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Wind Turbines: really green?

Editorial Staff

They were claimed to be the solution to fossil fuels. Acres of land and sea have been devoted to the alien structures that make even power-grid towers seem inconspicuous. Now about two decades into what was the future, has the promise of Wind Turbines turned into reality? Are there unintended consequences and are they good or bad?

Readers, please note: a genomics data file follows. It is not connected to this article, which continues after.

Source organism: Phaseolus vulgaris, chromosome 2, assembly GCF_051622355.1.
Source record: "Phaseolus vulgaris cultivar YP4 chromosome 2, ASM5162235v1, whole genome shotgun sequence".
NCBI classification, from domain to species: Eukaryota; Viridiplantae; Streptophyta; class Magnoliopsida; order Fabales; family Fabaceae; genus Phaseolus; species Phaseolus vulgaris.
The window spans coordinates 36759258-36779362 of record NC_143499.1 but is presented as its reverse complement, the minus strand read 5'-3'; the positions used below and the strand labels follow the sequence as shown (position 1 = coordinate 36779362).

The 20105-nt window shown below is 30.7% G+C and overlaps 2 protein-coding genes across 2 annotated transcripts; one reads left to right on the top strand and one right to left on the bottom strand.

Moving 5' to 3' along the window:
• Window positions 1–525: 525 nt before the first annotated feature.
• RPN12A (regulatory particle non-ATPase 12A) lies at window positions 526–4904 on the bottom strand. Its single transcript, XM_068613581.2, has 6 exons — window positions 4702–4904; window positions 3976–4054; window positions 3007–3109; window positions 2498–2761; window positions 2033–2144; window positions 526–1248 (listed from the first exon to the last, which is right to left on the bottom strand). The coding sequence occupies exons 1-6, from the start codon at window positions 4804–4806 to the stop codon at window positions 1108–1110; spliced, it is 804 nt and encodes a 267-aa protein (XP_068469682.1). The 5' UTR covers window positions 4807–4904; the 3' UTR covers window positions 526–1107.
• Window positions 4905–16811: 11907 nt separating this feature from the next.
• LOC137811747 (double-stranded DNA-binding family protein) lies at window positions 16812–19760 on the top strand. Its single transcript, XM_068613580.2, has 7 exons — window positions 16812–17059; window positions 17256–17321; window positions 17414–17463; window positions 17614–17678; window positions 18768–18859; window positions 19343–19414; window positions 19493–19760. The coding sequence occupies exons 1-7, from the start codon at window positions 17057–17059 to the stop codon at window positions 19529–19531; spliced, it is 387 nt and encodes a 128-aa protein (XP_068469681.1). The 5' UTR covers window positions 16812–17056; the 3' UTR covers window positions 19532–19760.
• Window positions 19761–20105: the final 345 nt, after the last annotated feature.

Although the UK Government has said, in a report, "Electricity Generation Costs," that wind generated power can be cost effective, it also says, in a report issued in 2016 "It is important to note there is a large amount of uncertainty when estimating current and future costs of electricity generation. For example: uncertainty over costs will be greater for more immature technologies; variation in capital and operating costs across sites; differences and uncertainty over load factors and hurdle rates. uncertainty over the fuel and carbon price trajectory for relevant technologies; and" .. and that's where the report leaves it, mid sentence and apparently mid list. See page 6 of the report. The report makes it clear: this is not only an industry that has immature technology, it also has immature data and everything is, largely, an unknown. To try to address this, various novel formulae have been adopted and new forms of costing and estimating created. That, so far as we can see, is little more than accounting guff designed for business presentation purposes rather then genuine financial analysis, more like economists making a range of assumptions and then saying that, by relying on them, they can produce accurate predictive modelling.